Katie: Yeah, so it’s like if you’ve ever been in, like, a split grade class, right? You know, the Grade 4’s, you’re gonna work on this while I teach the Grade 5’s this lesson. It’s like that, but writ large override from, you know, kindergarten to grade eight. So you know, you have to be good at being an independent learner but I also talked to one of the parents who said, you know, her son has really flourished in his environment because it’s like a private school. You’re getting like, one on one, you know, help. But then there’s problems, too, because, you know, if you’re teaching sex education to a great eight student and you’ve got a kindergarten, you know, in the class like, there’s
Jordan: There’s practical problems.
Katie: There’s practical problems, and gym is a problem. Same issue with the age gap. Tiffany told me that when they have gym days or gym classes where they’re going to do something that’s a little more intense, you know, the kindergarten student would go out with a student assistant and just bounce a ball. What one of the moms told me that
Jordan: I kind of want them all to play basketball together, for the record.
Katie: Well it’s really funny, because when I was in the park with them, it’s very cliche but I said, like, you guys don’t even have enough to field a baseball team, right? Because I remember being a kid and, you know, that was the fun part of gym, you go play soccer, baseball, you can easily make two teams. I never; It’s something I just assumed
Jordan: You didn’t even think about it.
Katie: I just assumed every kid had, um and so; and I grew up in a small town, so I get it but nothing like this. This is just a whole other world.
Jordan: What happens when Tiffany finishes Grade 8, and the other Grade 8 too, I guess.
Katie: It’s interesting this has changed since I was there, but when I was there in May, they basically told me that after Grade 8, you can only do your high school courses in Red Bay online through this distance learning course that the school district has. And so you log in and you go to live courses on the Internet. So there’s a teacher there, and you’re kind of plugged in through your computer and you can do this. You go to you know, Red Bay, it’s called Basque Memorial School, and you sit at your computer. So there’s that option or you could move. It actually kind of reminded me of like the Anne of Green Gables books, sort of series where like kids would go away to school, um, you know and leave communities, but that was not something she wanted to do at that point. She said I want to stay in Red Bay.
Jordan: And take the video classes.
Katie: Take the video classes. This is home, I’m gonna do it but since I’ve been there, um, the parent community has kind of come together and said, you know, we think it’s better if our older kids bus over to another community. It’s about an hour down the coast in Lhasa Lou, where there’s a school that has no more kids, maybe like 150 kids, but there’s, like, you know, high school teachers. So we bus three of them down, and that has been approved. So, Red Bay this year in the school, there will be four students, so it’s even fewer
Jordan: Oh cause the other ones are going off to high school.
Katie: The other ones are going off. Yeah, it’s like actually junior high…
Jordan: Are there any babies that are gonna join school?
Katie: Yes. I’ve got it on good authority that there are about seven children in the pipeline, which is huge. I was actually surprised by this, just because…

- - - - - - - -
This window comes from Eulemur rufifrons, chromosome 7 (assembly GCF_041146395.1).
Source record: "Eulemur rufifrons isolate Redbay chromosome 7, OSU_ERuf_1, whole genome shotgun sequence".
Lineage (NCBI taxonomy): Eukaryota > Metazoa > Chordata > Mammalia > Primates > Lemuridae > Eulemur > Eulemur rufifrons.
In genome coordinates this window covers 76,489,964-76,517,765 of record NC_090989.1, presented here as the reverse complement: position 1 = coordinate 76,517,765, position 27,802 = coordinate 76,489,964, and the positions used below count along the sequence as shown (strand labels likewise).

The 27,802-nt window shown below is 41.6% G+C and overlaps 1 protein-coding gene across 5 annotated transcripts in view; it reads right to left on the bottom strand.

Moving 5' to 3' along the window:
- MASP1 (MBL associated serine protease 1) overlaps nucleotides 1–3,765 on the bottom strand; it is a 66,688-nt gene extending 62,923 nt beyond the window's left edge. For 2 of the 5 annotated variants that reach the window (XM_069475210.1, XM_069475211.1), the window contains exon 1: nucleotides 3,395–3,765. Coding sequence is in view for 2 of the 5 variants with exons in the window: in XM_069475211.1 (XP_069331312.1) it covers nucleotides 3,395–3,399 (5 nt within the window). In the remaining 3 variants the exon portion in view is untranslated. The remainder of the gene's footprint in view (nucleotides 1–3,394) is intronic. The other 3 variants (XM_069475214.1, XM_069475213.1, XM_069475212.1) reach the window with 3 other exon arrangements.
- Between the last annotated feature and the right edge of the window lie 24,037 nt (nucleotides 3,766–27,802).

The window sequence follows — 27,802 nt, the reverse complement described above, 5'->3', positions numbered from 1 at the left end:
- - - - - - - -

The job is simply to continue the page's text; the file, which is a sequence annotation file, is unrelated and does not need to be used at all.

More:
Jordan: I was not expecting to hear that.
Katie: Yeah. Doubling the the old population, so that’s in the next few years, you know, things could change and I know like in talking with the one parent who kind of spearheaded this plan, she was inspired by the fact that one student had moved away to this other community for high school and, you know, they were hearing about all the opportunity she had. She was playing sports, she was joining academic clubs, you know, she had all these friends and they wanted that for their kids.
Jordan: You mentioned that the mayor can’t imagine there ever not being a Red Bay. Just to ask the question, what happens if it keeps shrinking? Is there a threshold beyond which a town becomes unsustainable? And what happens then?
Katie: Yeah, so I spoke with The Provincial Department of Municipal Affairs and Environment, and they are the department that is in charge of community relocation, and what they do is they wait for a community to come to them and say, we can’t do this anymore, we’re interested in moving and it’s it’s done on a case by case basis. This has been a historic president in Newfoundland, Labrador, just because of the way the community has been scattered. It’s a province that’s been known for fishing, and that was the way that you did it, the economy of scale just made sense to have many people scattered around and have big families, and so much has changed since that was economically feasible. So now it’s this huge problem, and it has been for decades. And to bring your Joey Smallwood was kind of he’s kind of synonymous with this idea of relocation. A lot of it started happening in the fifties and sixties and seventies, and it; I mean even the mayor’s husband in Red Bay is from a relocated community just up the coast. Henley Harbor,
Jordan: Which is now no longer there.
Katie: So it’s interesting. It’s like a ghost town. It’s there, you can leave your buildings and it’s changed. In the past, in the fifties and sixties, people actually would move their homes. So there’s these incredible images in the archives of people putting their homes on like barges and floating them away. Um, you know to move somewhere else, but now the government says, you know, you can keep your home, you can go back, use it as a cabin, but just know that we’re not giving you any services. There’s no roads, you know, there’s no health care, there’s no garbage, there’s no electricity, and you’ll have to